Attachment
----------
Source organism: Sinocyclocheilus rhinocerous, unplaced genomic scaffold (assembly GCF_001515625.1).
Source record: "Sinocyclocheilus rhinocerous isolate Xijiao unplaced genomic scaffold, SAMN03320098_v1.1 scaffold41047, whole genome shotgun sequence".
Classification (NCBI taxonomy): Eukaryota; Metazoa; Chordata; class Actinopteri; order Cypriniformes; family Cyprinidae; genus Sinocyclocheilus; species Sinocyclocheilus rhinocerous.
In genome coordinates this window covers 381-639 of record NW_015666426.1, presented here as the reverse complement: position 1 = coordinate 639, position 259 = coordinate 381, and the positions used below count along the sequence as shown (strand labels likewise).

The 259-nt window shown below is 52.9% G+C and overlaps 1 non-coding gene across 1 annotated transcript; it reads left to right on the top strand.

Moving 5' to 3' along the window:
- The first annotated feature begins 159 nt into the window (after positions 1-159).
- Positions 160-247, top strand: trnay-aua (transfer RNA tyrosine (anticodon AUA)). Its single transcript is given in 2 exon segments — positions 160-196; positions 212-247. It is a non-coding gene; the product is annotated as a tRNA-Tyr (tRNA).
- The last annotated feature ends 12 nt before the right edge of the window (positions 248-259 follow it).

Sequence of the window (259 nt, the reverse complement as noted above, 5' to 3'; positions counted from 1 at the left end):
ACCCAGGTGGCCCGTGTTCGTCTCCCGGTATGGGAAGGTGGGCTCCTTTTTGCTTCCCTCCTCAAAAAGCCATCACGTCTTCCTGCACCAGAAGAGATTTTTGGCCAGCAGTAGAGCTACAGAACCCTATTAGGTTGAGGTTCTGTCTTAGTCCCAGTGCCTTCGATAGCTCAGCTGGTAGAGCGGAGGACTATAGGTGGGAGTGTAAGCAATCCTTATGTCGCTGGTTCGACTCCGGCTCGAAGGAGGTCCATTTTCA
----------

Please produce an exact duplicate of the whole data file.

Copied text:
Source organism: Sinocyclocheilus rhinocerous, unplaced genomic scaffold (assembly GCF_001515625.1).
Source record: "Sinocyclocheilus rhinocerous isolate Xijiao unplaced genomic scaffold, SAMN03320098_v1.1 scaffold41047, whole genome shotgun sequence".
Classification (NCBI taxonomy): Eukaryota; Metazoa; Chordata; class Actinopteri; order Cypriniformes; family Cyprinidae; genus Sinocyclocheilus; species Sinocyclocheilus rhinocerous.
In genome coordinates this window covers 381-639 of record NW_015666426.1, presented here as the reverse complement: position 1 = coordinate 639, position 259 = coordinate 381, and the positions used below count along the sequence as shown (strand labels likewise).

The 259-nt window shown below is 52.9% G+C and overlaps 1 non-coding gene across 1 annotated transcript; it reads left to right on the top strand.

Moving 5' to 3' along the window:
- The first annotated feature begins 159 nt into the window (after positions 1-159).
- Positions 160-247, top strand: trnay-aua (transfer RNA tyrosine (anticodon AUA)). Its single transcript is given in 2 exon segments — positions 160-196; positions 212-247. It is a non-coding gene; the product is annotated as a tRNA-Tyr (tRNA).
- The last annotated feature ends 12 nt before the right edge of the window (positions 248-259 follow it).

Sequence of the window (259 nt, the reverse complement as noted above, 5' to 3'; positions counted from 1 at the left end):
ACCCAGGTGGCCCGTGTTCGTCTCCCGGTATGGGAAGGTGGGCTCCTTTTTGCTTCCCTCCTCAAAAAGCCATCACGTCTTCCTGCACCAGAAGAGATTTTTGGCCAGCAGTAGAGCTACAGAACCCTATTAGGTTGAGGTTCTGTCTTAGTCCCAGTGCCTTCGATAGCTCAGCTGGTAGAGCGGAGGACTATAGGTGGGAGTGTAAGCAATCCTTATGTCGCTGGTTCGACTCCGGCTCGAAGGAGGTCCATTTTCA